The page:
Bigger Business, Less Money?

If when you started your business, you grew it, and you were doing about 100,000 in revenue, and you were making money, and you start to run the numbers, and you said, “Man, if I just triple this business and I get this thing up to $300,000, I’m going to be making a small fortune.” Then what happens, as you grow the business, your paycheck starts to actually decline. The reason that happens is that in the first $100,000 worth of revenue, you are working the business. You’re out there as a billable employee generating revenue. See, you’re getting paid for contributing to generating billable hours.

But then as the business grows, you’ve got several things that hit you all at one time. Now you want to add a second crew and you’re investing in some people, you gotta buy trucks and equipment, so now you’re having to take money that you didn’t have to invest in the early days because it was just you and a truck and some equipment. Now you’ve gotta buy a second truck and equipment. I mean, this is intuitive. You get that. That sucks away some of the money you would’ve paid yourself to make that investment.

Then on top of that, as the business starts to grow, it shifts away from you billing hours because you just don’t have as much time. You’re billing some amount of hours to the client more than likely, you’re probably still working in the field, but maybe you’re now billing half the time you used to bill. So what’s happening is now you’re having to skim off the margin of the individual that you’re billing out to the client. So you hire somebody at $15.00 an hour and you sell them, rent them to the client for $35.00 an hour. In that $20.00 spread, between the 15 and the 35 you pay them, you’ve got to pay their burden, or their benefits, their taxes, you got to pay for the truck, the gas, the equipment, the materials, you got to pay for all that stuff in that $35.00. You’re hoping that somewhere in that $35.00 maybe there’s $5.00 left over for you.

So you can sort of back into the math. How many hours would you have to sell of other people’s time, of your team members time, at let’s say $5.00 an hour, and I made that number up, to equate to you making $10,000 a year or 20, or 30, or $40,000 a year. That’s the spread. And that spread is difficult to get, when you’re also growing the business quickly and adding trucks and equipment, because some of that spread, the money left over between what you basically pay that person and what you sell them to the client for, that spread gets eaten up in investments inside the company to get you to the next level.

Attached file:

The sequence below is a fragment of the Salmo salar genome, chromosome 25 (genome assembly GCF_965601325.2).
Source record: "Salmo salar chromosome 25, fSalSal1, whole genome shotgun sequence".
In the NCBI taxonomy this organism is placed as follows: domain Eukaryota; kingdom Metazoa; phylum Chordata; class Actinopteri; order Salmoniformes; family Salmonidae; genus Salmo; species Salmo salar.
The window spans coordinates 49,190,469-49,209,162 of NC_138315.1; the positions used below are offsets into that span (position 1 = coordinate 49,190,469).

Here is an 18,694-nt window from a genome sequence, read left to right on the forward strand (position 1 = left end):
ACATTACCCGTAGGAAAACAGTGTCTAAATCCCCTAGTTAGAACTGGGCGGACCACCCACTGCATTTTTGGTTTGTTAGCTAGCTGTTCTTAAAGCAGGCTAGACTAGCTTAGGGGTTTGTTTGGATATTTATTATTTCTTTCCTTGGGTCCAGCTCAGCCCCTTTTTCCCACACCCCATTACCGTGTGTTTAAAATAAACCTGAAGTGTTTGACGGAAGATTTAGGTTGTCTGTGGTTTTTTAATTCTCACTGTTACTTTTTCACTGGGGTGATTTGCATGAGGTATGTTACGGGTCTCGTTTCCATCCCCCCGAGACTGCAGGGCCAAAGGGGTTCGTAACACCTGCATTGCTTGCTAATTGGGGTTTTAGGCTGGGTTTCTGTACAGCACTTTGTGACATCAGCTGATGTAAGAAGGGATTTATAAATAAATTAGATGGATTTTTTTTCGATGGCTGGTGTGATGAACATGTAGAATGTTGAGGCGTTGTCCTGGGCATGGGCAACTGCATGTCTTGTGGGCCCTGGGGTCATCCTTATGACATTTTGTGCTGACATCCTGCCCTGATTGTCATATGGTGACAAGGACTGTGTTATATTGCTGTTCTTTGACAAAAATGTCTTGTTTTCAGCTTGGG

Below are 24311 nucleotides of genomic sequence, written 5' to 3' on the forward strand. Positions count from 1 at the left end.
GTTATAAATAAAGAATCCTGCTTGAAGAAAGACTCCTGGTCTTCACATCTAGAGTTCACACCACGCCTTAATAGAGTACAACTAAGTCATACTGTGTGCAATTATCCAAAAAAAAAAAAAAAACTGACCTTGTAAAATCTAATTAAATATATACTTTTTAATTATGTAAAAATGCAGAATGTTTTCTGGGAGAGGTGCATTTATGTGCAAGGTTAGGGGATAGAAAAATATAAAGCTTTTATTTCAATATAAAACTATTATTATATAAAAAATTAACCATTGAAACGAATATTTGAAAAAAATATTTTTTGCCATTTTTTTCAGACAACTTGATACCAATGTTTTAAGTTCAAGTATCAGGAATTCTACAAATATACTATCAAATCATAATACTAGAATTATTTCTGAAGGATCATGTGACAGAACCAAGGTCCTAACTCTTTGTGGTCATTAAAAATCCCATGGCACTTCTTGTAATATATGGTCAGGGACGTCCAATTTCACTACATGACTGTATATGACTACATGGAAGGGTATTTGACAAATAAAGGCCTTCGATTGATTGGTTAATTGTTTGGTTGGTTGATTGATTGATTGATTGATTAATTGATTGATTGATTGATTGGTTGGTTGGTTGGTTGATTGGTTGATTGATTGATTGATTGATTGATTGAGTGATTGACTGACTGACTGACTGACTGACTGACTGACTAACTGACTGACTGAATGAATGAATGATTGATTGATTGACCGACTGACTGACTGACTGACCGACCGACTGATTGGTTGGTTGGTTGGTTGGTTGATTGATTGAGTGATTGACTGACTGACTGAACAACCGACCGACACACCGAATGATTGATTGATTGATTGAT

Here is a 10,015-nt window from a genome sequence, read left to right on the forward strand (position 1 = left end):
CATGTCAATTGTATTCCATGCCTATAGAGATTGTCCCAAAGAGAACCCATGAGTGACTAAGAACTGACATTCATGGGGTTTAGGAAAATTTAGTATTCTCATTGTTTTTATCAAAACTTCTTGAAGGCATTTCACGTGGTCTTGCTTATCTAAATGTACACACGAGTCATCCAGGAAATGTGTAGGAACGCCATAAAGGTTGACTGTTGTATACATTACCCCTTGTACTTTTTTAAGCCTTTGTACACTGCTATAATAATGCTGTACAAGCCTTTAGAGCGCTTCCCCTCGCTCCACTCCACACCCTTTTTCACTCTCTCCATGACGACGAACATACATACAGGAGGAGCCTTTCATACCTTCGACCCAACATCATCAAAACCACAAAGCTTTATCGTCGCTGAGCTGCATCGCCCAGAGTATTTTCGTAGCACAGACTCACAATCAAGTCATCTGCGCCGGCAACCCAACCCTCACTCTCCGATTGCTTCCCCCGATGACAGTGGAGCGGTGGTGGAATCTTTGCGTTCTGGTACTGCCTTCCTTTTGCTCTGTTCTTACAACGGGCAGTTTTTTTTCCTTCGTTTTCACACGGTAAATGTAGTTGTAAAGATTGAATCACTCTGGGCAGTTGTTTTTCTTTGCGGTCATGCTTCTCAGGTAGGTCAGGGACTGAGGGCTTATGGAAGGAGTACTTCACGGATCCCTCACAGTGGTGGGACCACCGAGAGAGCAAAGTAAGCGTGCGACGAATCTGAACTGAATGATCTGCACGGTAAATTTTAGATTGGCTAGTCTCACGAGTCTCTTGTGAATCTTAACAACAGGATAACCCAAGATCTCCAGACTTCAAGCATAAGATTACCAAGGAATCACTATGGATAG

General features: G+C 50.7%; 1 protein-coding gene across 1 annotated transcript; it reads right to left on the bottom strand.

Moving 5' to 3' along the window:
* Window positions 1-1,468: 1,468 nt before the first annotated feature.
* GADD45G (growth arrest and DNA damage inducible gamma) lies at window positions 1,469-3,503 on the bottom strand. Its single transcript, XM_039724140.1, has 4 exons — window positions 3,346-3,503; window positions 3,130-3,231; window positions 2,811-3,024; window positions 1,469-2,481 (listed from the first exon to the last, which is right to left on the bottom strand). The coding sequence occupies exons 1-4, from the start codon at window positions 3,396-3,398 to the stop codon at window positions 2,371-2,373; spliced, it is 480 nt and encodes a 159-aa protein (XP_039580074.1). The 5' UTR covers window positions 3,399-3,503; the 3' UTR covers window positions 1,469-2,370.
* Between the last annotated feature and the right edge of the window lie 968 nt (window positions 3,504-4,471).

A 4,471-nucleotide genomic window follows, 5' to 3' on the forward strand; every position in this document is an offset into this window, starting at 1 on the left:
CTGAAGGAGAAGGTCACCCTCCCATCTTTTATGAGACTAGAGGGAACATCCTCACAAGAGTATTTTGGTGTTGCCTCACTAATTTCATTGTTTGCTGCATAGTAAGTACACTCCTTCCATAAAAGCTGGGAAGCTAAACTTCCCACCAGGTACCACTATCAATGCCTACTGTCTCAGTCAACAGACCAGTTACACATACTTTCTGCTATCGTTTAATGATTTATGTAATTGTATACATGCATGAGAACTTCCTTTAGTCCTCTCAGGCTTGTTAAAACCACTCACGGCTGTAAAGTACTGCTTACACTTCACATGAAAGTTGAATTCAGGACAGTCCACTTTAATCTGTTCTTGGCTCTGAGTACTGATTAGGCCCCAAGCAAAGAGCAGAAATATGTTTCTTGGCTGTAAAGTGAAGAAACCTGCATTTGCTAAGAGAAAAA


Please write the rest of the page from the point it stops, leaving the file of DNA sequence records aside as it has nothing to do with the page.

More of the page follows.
So if your company has been doubling, and tripling, and you’ve been saying, why am I not making more money, where is the money going? It’s going back into investments inside the company, it’s going back into the team. Things to look at, if you’re not making enough money, maybe you’re not billing your team members out at a high enough rate, so there’s money left over to pay you. Maybe you’re, got to be careful with how I say this, maybe you’re buying too many trucks and equipment for cash too quickly, and you’re eating up all of your money, where you have no leftover money to pay yourselves, because you didn’t use any debt, which I tend to be totally cool with, but it’s reality. If you spend all your cash to pay for all your stuff, then you don’t have much money left over to pay you. Are you inefficient? Is there lots of inefficiencies in your routes, your morning routine, things of that sort?

So if you’ve tripled the business and there’s less money than there was when it was small, and you’ve been saying, “Man, I’d like to just be small again.” It’s a different problem. Also, if you’ve ever heard there are these growth plateaus, and you sort of get stuck in no man’s land. And if you don’t grow past the plateau fast enough it just sort of sucks for a long time in the business? That’s because a number of things, you haven’t scaled the business up big enough to get enough individuals inside the company all billing time, where you’re making the spread on what you pay them and what you sell them, or rent them to the client for. And in that spread is where all the money is to grow the business and pay you more. That’s what you look at.

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